The throng of people, derived from many sources, that comes up Broadway in the afternoon, begins to disintegrate at Twenty-Third Street. The greater part of it is shunted over diagonally upon Fifth Avenue apparently pushed over by the stout policeman who stands in the center of the street and holds out a commanding left hand at the cabs and a compelling right hand at the crossing crowd. There it joins with the throng coming up Fifth Avenue, and the united force, with some interlocking and side-stepping, moves on past the new Fifth Avenue Building, and then divides. Half of it goes on into the theater region of Broadway, and the other half crosses and continues up the avenue. It is toward Fifth Avenue that those who walk up town usually turn. The reason is obvious enough. It is the most interesting of all the New York streets, especially in the afternoon, when people are out driving, or are moving rapidly along the side-walks for exercise or shopping.
It is a wonderful crowd that pours along Fifth Avenue in the late afternoon wonderful in the sense that you really do wonder who they are and where they all come from. It is different from the lower Broadway crowd in that more than half of it is made up of women and children, and even the male portion of it shows a different type from those who buy and sell on the exchanges. Many of the people here are in business, too; but it is a retail affair, and has to do with shops and shopping. With these up-town business men are mingled many customers from without, or retired gentlemen from the clubs or residence districts, or people with more time than money who wander about the streets for amusement. As for the women, they are more difficult to place and pigeon-hole. Some represent society and fashion from the drawing-rooms, some represent maids from the nursery and the back stairs, many are from out of town, many are just out of school, not a few belong to the neighboring shops. Aside from the men and women who are more or less native to New York, aside from people of business or leisure, there is always a great host of strangers on parade. From Maine to California, from China to Peru, from Teheran to London, they gather, gather, gather, on Fifth Avenue. It is truly a wonderful throng. It is more cosmopolitan, more stirred and intermixed, than any seen in Paris or Cairo or Hong-Kong a gathering inter-national in blood, if not in name.
That statement would seem to arrogate much importance, much world-interest attaching to New York; but, on the contrary, it is merely meant to suggest the very apparent blend of races. In London or Berlin or Rome one meets on the promenades a passing people that is positively English, German, or Italian, so far as the type is concerned. But not so in New York. The American type is there to those who have been long enough in the country to see it; but it does not predominate. And there are many varieties of it, many blends of it, looking so much like the original that they are confusing. Four schoolgirls coming down the street may all walk and talk and giggle alike, and have dresses that are made by the same dressmaker; they may even look alike in general resemblance one to another, but the dark eyes of one may hark back to an Italian grandfather, the light hair of another to a Germanic origin, the tall figure of the third to English ancestry. If the fourth girl happens to be an American unto the ninth generation, she will, even then, hardly be more than a variety peculiar to a section of the country. The Boston, the New York, and the Baltimore girls have distinct individualities of their own; and the great west in the last fifty years has developed still another personality vaguely called “the western girl.” A composite photograph of them all would no doubt reveal some-thing looking like the average graduate of Wellesley or Smith College; and yet that in itself would prove nothing, would fail to fix the American type or make it recognizable.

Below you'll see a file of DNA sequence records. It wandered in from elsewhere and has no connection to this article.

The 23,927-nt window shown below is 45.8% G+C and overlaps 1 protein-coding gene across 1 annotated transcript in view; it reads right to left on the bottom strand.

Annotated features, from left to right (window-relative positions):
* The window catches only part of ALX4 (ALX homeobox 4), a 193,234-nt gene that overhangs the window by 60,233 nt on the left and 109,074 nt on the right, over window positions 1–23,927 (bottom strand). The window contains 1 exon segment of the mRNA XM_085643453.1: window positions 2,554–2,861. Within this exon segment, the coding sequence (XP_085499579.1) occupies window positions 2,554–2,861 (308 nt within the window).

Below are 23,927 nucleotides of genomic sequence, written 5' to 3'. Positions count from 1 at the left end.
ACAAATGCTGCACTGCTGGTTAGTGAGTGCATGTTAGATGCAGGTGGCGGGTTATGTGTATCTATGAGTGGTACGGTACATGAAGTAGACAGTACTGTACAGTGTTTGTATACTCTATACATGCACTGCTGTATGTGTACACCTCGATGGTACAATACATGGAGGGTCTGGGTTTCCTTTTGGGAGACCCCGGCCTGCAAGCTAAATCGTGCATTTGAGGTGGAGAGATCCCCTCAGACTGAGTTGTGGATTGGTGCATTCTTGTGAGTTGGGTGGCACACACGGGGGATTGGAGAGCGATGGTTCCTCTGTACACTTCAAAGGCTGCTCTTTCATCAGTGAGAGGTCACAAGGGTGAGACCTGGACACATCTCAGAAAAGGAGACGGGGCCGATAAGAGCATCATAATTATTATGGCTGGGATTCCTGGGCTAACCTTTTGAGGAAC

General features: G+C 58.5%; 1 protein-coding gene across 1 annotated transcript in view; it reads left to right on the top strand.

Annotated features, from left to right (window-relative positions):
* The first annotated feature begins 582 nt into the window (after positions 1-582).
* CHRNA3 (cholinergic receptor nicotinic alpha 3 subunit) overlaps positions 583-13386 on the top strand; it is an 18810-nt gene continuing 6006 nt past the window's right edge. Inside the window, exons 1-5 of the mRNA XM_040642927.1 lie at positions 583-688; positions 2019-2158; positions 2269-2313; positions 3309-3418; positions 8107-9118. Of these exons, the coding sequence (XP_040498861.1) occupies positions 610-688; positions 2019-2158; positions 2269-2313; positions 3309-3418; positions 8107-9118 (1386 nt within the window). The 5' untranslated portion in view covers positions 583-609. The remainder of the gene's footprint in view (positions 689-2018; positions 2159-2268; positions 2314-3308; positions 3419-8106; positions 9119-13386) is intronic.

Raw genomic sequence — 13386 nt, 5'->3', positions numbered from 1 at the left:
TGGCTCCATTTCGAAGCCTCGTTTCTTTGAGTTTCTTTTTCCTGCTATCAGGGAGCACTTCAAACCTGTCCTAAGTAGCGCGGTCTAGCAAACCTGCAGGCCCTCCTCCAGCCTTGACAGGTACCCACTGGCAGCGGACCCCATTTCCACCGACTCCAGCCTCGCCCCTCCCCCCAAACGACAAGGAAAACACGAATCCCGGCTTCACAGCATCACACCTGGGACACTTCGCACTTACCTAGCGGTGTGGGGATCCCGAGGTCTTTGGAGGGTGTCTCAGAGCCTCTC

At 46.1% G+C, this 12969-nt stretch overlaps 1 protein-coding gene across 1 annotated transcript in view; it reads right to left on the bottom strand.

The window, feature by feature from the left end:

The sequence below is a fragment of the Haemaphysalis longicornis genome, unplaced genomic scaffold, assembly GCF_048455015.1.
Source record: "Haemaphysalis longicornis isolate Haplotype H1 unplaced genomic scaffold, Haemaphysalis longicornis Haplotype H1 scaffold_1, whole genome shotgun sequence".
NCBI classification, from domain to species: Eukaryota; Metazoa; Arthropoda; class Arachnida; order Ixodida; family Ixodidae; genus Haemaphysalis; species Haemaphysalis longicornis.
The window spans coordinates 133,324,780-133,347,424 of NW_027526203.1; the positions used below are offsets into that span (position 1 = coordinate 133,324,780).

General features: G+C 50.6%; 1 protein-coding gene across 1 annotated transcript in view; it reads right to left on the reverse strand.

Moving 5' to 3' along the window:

The type is, indeed, elusive; which is to say that it is not one formula that we see in the moving throng but a thousand, not one distinct face but faces reminiscent of the whole white race. The giggling schoolgirls may remind you only of schoolgirls, but the dark-haired, dark-eyed young woman with the sharp profile behind them makes you think of Bucharest and Rumanian types, or possibly Moscow and Russian Jewesses. – The dandified young man with her who carries a club-cane for arm exercise, and wears spats on his shoes, and has a very high shirt-collar, looks as though he might be a Dane or a Swede. Yet you are not greatly surprised to find them both talking English in a way that. shows them born in America. A group of students from Columbia University has the same variety. It is not that a Brazilian, a Japanese, a Russian, or an Italian mingles with the group, that is a common enough sight here or elsewhere,but somehow a tang of Brazil, Russia, or Japan seems in the blood and in the faces of our so-called native-born Americans. The result is a masque difficult to penetrate, a riddle hard to answer; and yet a mystery that has its interest.
Is it true then that the American people is so inter-married and interbred that the parent stock is no longer to be found? Not exactly. New York is New York, and, racially, it does not stand for the whole United States. On the street on Fifth Avenue in the afternoon the crowd does not even represent the New Yorkers.